From luggage that will leave you longing to get back on a plane to elegant Japanese skincare prodcuts that will keep you looking fresh, we round-up new releases.
“The idea of the bag is personal to me because I have spent most of my life travelling,” says acclaimed architect David Chipperfield, whose latest project is a bit more compact than the museums and residences he’s known for designing. “Instead of complaining that every bag I buy does not work, it has been an opportunity to design a bag that suits my lifestyle.” The result, Suit-case, is made for a lifestyle on the road and the short-hauler. Created by German luxury bag specialists Tsatsas from a biodegradable wood fibre and calfskin leather, it’s a fine thing to behold.
“It was a long-term project,” says Esther Tsatsas, who founded Tsatsas in 2012 alongside partner Dimitrios (pictured, on right, with Chipperfield and Esther), whose father runs a leather bag workshop in Offenbach, where Suit-case is produced. “About four years ago we went to Berlin and got to know David and soon learned he travels a lot, that’s part of the reason why this took so long,” says Esther, laughing. “He doesn’t like to check in luggage, so this was really about creating for him the perfect cabin bag that can hold a suit and shoes.” The result is the hand-luggage-sized, streamlined black case, which – while masculine in style – suits both men and women.
Chipperfield notes that, for regular travellers, a bag’s importance is often exaggerated. “It becomes part of your discipline of packing,” he says. “I like the way the Japanese arrange flowers, because it starts with the vase and then you put flowers into the vase,” he adds, noting that in the West we tend to buy flowers then frantically search for the right vase. “I think the relationship between the container and the contained is the same for packing. If I know which suitcase I am using, then I know how to pack.”
Juice is a new skincare brand from Japanese fashion powerhouse United Arrows (UA). Extracted from camellia japonica, a rare plant species available on Kakarajima Island in Japan, the multipurpose oil is crystal- and chemical-free and can be applied to the face, body and hair. UA has partnered with the small island, which has a population of just 100, where locals handpick camellia fruits, sun-dry them and reuse any waste as compost. Where’s the rub?
Tokyo Design Studio [tds], launched in 2012, is one of New Balance’s R&D hubs. Earlier this year, it opened T-House, an atelier-cum-shop in Nihonbashi Hama-cho next to the Sumida River. While far away from the headquarters in Massachusetts, Tokyo is a key location for the American heritage brand. Shugo Moritani, tds’s creative design manager, explains why.
What is Tokyo Design Studio?
tds is tasked to develop new models and concepts in the lifestyle department. We specialise not only in footwear but also in clothing, as New Balance needs to focus more on fashion.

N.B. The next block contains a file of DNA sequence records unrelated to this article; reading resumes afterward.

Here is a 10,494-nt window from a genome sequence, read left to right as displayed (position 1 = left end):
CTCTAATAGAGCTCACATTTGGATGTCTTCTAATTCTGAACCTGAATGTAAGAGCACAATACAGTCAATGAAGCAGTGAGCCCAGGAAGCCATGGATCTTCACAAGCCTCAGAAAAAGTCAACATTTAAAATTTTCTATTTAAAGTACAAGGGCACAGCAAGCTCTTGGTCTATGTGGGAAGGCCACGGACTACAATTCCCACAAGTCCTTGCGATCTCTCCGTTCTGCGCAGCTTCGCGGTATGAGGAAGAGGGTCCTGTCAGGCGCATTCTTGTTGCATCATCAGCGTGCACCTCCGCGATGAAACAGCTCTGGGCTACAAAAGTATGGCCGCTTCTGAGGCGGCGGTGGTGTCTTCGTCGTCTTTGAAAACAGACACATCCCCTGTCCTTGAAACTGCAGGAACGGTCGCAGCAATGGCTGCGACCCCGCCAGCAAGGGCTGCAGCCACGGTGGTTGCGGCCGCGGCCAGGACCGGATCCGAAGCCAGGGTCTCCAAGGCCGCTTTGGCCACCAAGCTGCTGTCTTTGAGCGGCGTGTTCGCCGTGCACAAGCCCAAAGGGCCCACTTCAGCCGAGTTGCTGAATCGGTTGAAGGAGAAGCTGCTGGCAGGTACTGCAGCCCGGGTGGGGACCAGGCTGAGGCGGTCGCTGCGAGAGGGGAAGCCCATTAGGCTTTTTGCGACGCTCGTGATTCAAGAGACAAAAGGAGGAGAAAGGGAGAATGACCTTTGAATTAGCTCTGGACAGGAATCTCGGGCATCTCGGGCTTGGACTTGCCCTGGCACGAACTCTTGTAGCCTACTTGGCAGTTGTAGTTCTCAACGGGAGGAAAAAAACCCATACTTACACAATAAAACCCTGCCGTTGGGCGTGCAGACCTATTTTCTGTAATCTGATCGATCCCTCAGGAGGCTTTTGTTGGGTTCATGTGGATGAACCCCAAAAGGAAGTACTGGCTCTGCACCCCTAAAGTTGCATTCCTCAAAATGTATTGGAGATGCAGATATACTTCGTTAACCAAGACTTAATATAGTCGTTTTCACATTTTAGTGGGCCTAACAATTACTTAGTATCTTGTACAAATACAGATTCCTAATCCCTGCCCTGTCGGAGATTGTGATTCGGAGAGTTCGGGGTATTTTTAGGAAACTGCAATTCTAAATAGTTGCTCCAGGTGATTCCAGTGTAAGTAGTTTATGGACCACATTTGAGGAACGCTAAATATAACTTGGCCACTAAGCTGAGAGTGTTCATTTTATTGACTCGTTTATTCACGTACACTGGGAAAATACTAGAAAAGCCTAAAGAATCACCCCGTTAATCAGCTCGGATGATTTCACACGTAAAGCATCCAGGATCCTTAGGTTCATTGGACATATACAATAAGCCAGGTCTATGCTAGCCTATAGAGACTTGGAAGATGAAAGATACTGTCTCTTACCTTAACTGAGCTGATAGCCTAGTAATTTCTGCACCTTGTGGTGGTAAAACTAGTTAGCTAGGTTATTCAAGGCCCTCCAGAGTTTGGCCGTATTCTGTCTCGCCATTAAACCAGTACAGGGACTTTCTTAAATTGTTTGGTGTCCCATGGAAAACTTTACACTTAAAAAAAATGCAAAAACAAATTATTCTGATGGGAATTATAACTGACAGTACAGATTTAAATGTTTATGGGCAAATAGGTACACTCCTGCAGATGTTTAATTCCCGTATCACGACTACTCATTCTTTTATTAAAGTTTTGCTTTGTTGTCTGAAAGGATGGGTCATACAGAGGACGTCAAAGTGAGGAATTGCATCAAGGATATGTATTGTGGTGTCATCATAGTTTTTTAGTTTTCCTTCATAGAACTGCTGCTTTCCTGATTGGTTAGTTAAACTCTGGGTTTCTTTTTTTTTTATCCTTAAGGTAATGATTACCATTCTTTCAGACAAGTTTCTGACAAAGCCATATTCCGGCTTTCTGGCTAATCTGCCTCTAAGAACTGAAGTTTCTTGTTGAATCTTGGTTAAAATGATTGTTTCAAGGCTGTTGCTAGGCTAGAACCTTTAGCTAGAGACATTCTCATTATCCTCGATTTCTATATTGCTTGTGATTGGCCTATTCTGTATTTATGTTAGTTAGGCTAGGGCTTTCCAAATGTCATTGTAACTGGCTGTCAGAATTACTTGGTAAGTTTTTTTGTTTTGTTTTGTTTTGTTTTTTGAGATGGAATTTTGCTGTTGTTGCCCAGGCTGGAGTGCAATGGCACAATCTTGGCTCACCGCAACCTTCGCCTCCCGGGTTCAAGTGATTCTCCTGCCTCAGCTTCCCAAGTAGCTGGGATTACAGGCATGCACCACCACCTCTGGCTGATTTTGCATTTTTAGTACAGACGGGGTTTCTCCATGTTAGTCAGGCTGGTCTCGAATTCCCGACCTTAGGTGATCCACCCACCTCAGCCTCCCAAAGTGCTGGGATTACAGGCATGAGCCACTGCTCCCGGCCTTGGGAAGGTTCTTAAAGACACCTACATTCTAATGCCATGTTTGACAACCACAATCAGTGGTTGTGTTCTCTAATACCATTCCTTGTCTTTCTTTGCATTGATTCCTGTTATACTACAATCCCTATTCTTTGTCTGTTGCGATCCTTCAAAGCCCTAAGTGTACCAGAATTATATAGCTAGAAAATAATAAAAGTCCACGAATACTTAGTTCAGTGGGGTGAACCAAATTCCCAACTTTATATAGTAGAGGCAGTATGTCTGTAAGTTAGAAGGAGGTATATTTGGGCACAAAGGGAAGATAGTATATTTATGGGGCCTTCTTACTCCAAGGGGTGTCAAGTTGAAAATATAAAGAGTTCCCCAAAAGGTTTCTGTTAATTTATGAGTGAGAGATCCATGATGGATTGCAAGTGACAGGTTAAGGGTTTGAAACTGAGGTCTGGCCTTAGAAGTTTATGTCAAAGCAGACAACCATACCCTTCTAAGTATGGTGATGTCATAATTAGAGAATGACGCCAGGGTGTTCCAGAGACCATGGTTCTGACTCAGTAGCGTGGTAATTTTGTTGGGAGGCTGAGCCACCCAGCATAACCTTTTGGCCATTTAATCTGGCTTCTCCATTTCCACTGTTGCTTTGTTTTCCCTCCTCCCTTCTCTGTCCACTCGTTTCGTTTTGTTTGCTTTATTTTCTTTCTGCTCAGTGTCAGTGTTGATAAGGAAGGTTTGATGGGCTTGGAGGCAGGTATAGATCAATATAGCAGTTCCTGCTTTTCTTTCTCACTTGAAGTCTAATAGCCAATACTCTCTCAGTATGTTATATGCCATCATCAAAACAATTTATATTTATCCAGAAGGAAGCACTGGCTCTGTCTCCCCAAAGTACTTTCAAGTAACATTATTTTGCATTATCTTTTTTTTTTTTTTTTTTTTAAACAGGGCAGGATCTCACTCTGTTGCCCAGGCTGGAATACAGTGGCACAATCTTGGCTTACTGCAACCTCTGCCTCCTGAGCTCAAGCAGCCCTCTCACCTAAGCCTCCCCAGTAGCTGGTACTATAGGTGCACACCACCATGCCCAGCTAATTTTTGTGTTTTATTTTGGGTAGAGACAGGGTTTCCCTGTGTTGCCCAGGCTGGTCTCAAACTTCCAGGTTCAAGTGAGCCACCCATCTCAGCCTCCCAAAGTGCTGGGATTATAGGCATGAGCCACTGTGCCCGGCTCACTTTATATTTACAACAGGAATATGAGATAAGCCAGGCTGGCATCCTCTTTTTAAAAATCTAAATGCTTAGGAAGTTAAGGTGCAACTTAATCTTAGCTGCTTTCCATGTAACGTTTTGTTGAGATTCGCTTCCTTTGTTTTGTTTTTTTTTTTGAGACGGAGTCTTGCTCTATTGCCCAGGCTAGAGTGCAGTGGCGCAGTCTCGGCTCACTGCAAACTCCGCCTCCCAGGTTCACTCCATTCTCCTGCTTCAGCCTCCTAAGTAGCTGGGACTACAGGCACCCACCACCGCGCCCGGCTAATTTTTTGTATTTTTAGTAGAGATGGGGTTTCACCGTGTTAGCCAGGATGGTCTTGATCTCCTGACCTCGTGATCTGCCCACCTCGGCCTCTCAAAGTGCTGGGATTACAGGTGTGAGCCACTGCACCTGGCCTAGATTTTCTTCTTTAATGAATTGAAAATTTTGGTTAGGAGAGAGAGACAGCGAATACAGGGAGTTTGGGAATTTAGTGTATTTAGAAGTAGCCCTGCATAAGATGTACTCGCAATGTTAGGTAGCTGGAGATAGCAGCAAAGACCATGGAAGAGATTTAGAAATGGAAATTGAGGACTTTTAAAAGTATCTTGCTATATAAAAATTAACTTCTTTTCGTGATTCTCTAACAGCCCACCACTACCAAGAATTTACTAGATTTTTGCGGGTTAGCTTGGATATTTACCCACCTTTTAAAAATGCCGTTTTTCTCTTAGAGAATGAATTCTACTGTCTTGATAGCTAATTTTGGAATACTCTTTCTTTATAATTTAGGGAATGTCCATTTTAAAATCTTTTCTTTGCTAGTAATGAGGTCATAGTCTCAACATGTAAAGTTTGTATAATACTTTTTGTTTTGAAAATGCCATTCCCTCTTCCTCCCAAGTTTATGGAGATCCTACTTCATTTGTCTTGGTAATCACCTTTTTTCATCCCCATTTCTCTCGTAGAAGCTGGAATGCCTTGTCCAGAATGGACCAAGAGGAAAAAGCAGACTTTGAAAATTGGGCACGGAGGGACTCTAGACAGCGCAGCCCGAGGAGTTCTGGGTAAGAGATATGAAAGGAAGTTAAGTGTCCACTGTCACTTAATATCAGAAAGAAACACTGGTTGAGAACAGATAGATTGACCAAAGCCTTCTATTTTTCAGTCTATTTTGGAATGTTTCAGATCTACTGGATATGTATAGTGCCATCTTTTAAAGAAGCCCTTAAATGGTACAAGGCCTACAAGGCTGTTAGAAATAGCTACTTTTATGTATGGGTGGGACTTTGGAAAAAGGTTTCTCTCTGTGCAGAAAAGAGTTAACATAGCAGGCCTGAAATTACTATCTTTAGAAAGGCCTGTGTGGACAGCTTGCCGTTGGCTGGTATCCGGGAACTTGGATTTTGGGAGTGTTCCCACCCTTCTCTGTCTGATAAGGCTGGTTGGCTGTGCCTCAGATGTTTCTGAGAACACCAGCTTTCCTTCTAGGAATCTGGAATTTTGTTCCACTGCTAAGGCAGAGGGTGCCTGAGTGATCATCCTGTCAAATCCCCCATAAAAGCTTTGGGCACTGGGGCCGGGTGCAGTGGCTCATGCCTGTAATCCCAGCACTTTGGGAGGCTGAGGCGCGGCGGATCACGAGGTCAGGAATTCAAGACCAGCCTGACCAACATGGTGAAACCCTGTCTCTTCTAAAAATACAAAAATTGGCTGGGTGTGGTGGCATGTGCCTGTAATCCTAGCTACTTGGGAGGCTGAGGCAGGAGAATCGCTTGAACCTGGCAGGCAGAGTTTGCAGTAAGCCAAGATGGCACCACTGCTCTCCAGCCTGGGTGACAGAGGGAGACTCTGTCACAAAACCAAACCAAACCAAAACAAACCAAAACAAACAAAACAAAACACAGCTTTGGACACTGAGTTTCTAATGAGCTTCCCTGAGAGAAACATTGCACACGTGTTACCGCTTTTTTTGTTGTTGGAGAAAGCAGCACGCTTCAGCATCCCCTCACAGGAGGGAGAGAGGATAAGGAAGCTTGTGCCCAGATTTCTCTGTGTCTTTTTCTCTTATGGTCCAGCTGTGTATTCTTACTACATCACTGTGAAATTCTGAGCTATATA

Why in Tokyo?
We don’t have a pyramid structure with the headquarters on the top and the rest below. The studio is in Tokyo because the Japanese design sensitivity and the combination of handiwork and innovation we can produce in Japan are all great assets for the brand. From here we are expected to lead not only the Asian market but the global market in lifestyle and fashion.
What do you develop at TDS?
Footwear, clothes and accessories such as bags – so, we’re diversifying our offer. New Balance is famous for classic trainers such as the Made series (made in the US and UK). Here we create something new by using the sports craftsmanship the brand has built up over the decades. We have done “Made in Japan” trainers too. Initially, clothing was exclusive to Japan but now everything is sold globally at about 80 shops, from Dover Street Market in London to Boon The Shop in Seoul.
What do you think about the increasingly closing gap between fashion and sport?
This atelier-cum-shop setup, T-House, reflects our brand’s creative culture. It’s a new two-storey building where we installed the structure of a 122-year-old kura, a Japanese traditional warehouse, inside. Having the studio above the shop gives the project transparency too, as our customers know that the products we’re selling are designed here in east Tokyo.
Looking to the place of its namesake, Port Tanger draws inspiration from the Moroccan city of Tangier’s rich and vibrant history. The “Made in Italy” eyewear label, formed by Daniël Sumarna and Bilal Fellah (the latter’s Algerian roots led his desire to re-engage with North Africa) is available in select boutiques across the world and online.
“We wanted to show that a vegan material can have an Italian soul,” says Giacomo Cortesi, ceo of Serapian, the Milanese label that has just unveiled its first non-leather collection of wallets, bags and pouches to the world. Crafted from grape skins salvaged from the finest Italian wineries, the fibre has been designed to look, feel and smell just like leather. “Sustainability is important to our clients,” says Cortesi.
Photographer: Ben Richards, Still life: Trisha Ward, Images: Alexander Kilian, Gerhardt Kellermann